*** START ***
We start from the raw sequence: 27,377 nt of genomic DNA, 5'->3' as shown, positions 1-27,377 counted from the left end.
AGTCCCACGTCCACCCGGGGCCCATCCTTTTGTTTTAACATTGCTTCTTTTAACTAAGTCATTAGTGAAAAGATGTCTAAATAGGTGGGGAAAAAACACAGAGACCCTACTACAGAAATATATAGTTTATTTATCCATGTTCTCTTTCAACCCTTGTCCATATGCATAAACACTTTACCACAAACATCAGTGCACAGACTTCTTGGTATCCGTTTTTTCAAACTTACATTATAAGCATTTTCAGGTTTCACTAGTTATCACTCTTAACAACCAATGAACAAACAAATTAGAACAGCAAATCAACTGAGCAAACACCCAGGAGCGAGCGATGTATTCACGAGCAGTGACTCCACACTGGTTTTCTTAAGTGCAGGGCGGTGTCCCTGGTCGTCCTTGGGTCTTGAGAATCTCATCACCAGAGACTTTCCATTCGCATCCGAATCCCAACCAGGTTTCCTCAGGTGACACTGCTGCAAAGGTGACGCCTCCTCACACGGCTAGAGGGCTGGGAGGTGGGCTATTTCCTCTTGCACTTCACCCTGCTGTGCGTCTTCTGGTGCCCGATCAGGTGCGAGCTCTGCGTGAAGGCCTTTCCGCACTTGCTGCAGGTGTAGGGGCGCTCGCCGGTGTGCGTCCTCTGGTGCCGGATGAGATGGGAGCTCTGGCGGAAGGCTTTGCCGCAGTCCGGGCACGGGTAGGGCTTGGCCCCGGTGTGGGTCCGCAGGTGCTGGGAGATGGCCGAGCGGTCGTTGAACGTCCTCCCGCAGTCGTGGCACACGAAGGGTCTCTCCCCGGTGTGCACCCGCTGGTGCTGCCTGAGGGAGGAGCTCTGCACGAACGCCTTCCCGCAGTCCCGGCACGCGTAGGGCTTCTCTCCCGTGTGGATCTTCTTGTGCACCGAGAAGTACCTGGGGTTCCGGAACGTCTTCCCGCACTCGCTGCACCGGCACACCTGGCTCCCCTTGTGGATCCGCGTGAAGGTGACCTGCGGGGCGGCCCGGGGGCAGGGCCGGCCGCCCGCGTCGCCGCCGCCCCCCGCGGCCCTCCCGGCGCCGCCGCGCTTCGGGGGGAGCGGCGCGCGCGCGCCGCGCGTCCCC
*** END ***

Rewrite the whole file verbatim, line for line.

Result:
We start from the raw sequence: 27,377 nt of genomic DNA, 5'->3' as shown, positions 1-27,377 counted from the left end.
AGTCCCACGTCCACCCGGGGCCCATCCTTTTGTTTTAACATTGCTTCTTTTAACTAAGTCATTAGTGAAAAGATGTCTAAATAGGTGGGGAAAAAACACAGAGACCCTACTACAGAAATATATAGTTTATTTATCCATGTTCTCTTTCAACCCTTGTCCATATGCATAAACACTTTACCACAAACATCAGTGCACAGACTTCTTGGTATCCGTTTTTTCAAACTTACATTATAAGCATTTTCAGGTTTCACTAGTTATCACTCTTAACAACCAATGAACAAACAAATTAGAACAGCAAATCAACTGAGCAAACACCCAGGAGCGAGCGATGTATTCACGAGCAGTGACTCCACACTGGTTTTCTTAAGTGCAGGGCGGTGTCCCTGGTCGTCCTTGGGTCTTGAGAATCTCATCACCAGAGACTTTCCATTCGCATCCGAATCCCAACCAGGTTTCCTCAGGTGACACTGCTGCAAAGGTGACGCCTCCTCACACGGCTAGAGGGCTGGGAGGTGGGCTATTTCCTCTTGCACTTCACCCTGCTGTGCGTCTTCTGGTGCCCGATCAGGTGCGAGCTCTGCGTGAAGGCCTTTCCGCACTTGCTGCAGGTGTAGGGGCGCTCGCCGGTGTGCGTCCTCTGGTGCCGGATGAGATGGGAGCTCTGGCGGAAGGCTTTGCCGCAGTCCGGGCACGGGTAGGGCTTGGCCCCGGTGTGGGTCCGCAGGTGCTGGGAGATGGCCGAGCGGTCGTTGAACGTCCTCCCGCAGTCGTGGCACACGAAGGGTCTCTCCCCGGTGTGCACCCGCTGGTGCTGCCTGAGGGAGGAGCTCTGCACGAACGCCTTCCCGCAGTCCCGGCACGCGTAGGGCTTCTCTCCCGTGTGGATCTTCTTGTGCACCGAGAAGTACCTGGGGTTCCGGAACGTCTTCCCGCACTCGCTGCACCGGCACACCTGGCTCCCCTTGTGGATCCGCGTGAAGGTGACCTGCGGGGCGGCCCGGGGGCAGGGCCGGCCGCCCGCGTCGCCGCCGCCCCCCGCGGCCCTCCCGGCGCCGCCGCGCTTCGGGGGGAGCGGCGCGCGCGCGCCGCGCGTCCCC